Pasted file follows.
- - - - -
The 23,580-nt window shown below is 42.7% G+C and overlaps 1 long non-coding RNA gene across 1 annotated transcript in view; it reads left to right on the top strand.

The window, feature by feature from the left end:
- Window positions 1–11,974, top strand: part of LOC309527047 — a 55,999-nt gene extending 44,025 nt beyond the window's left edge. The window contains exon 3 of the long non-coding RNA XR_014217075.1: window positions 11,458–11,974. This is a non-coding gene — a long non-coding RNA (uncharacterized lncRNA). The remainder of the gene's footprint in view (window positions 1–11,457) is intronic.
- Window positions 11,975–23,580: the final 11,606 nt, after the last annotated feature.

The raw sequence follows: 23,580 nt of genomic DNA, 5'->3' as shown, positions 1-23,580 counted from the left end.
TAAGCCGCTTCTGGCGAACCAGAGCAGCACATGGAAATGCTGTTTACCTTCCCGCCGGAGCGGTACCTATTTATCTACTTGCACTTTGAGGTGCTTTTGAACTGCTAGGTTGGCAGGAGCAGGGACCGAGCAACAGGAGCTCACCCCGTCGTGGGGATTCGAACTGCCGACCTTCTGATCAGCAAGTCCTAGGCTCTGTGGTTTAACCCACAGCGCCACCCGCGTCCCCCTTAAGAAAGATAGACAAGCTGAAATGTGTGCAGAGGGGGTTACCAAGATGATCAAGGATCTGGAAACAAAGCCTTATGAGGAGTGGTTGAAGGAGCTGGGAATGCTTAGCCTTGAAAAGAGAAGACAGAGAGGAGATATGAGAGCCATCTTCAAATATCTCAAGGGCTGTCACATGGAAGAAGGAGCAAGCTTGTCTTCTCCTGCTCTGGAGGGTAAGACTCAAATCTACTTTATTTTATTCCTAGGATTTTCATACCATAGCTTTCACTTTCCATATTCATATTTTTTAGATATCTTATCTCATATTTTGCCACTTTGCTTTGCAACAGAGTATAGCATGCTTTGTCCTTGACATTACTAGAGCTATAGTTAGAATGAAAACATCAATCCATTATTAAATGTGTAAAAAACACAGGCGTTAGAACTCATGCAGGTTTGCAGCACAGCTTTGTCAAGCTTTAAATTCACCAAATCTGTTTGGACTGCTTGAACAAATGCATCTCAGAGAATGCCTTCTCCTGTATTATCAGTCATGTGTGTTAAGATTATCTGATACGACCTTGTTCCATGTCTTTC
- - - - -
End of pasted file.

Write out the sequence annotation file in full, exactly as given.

The 23,580-nt window shown below is 42.7% G+C and overlaps 1 long non-coding RNA gene across 1 annotated transcript in view; it reads left to right on the top strand.

The window, feature by feature from the left end:
- Window positions 1–11,974, top strand: part of LOC309527047 — a 55,999-nt gene extending 44,025 nt beyond the window's left edge. The window contains exon 3 of the long non-coding RNA XR_014217075.1: window positions 11,458–11,974. This is a non-coding gene — a long non-coding RNA (uncharacterized lncRNA). The remainder of the gene's footprint in view (window positions 1–11,457) is intronic.
- Window positions 11,975–23,580: the final 11,606 nt, after the last annotated feature.

The raw sequence follows: 23,580 nt of genomic DNA, 5'->3' as shown, positions 1-23,580 counted from the left end.
TAAGCCGCTTCTGGCGAACCAGAGCAGCACATGGAAATGCTGTTTACCTTCCCGCCGGAGCGGTACCTATTTATCTACTTGCACTTTGAGGTGCTTTTGAACTGCTAGGTTGGCAGGAGCAGGGACCGAGCAACAGGAGCTCACCCCGTCGTGGGGATTCGAACTGCCGACCTTCTGATCAGCAAGTCCTAGGCTCTGTGGTTTAACCCACAGCGCCACCCGCGTCCCCCTTAAGAAAGATAGACAAGCTGAAATGTGTGCAGAGGGGGTTACCAAGATGATCAAGGATCTGGAAACAAAGCCTTATGAGGAGTGGTTGAAGGAGCTGGGAATGCTTAGCCTTGAAAAGAGAAGACAGAGAGGAGATATGAGAGCCATCTTCAAATATCTCAAGGGCTGTCACATGGAAGAAGGAGCAAGCTTGTCTTCTCCTGCTCTGGAGGGTAAGACTCAAATCTACTTTATTTTATTCCTAGGATTTTCATACCATAGCTTTCACTTTCCATATTCATATTTTTTAGATATCTTATCTCATATTTTGCCACTTTGCTTTGCAACAGAGTATAGCATGCTTTGTCCTTGACATTACTAGAGCTATAGTTAGAATGAAAACATCAATCCATTATTAAATGTGTAAAAAACACAGGCGTTAGAACTCATGCAGGTTTGCAGCACAGCTTTGTCAAGCTTTAAATTCACCAAATCTGTTTGGACTGCTTGAACAAATGCATCTCAGAGAATGCCTTCTCCTGTATTATCAGTCATGTGTGTTAAGATTATCTGATACGACCTTGTTCCATGTCTTTC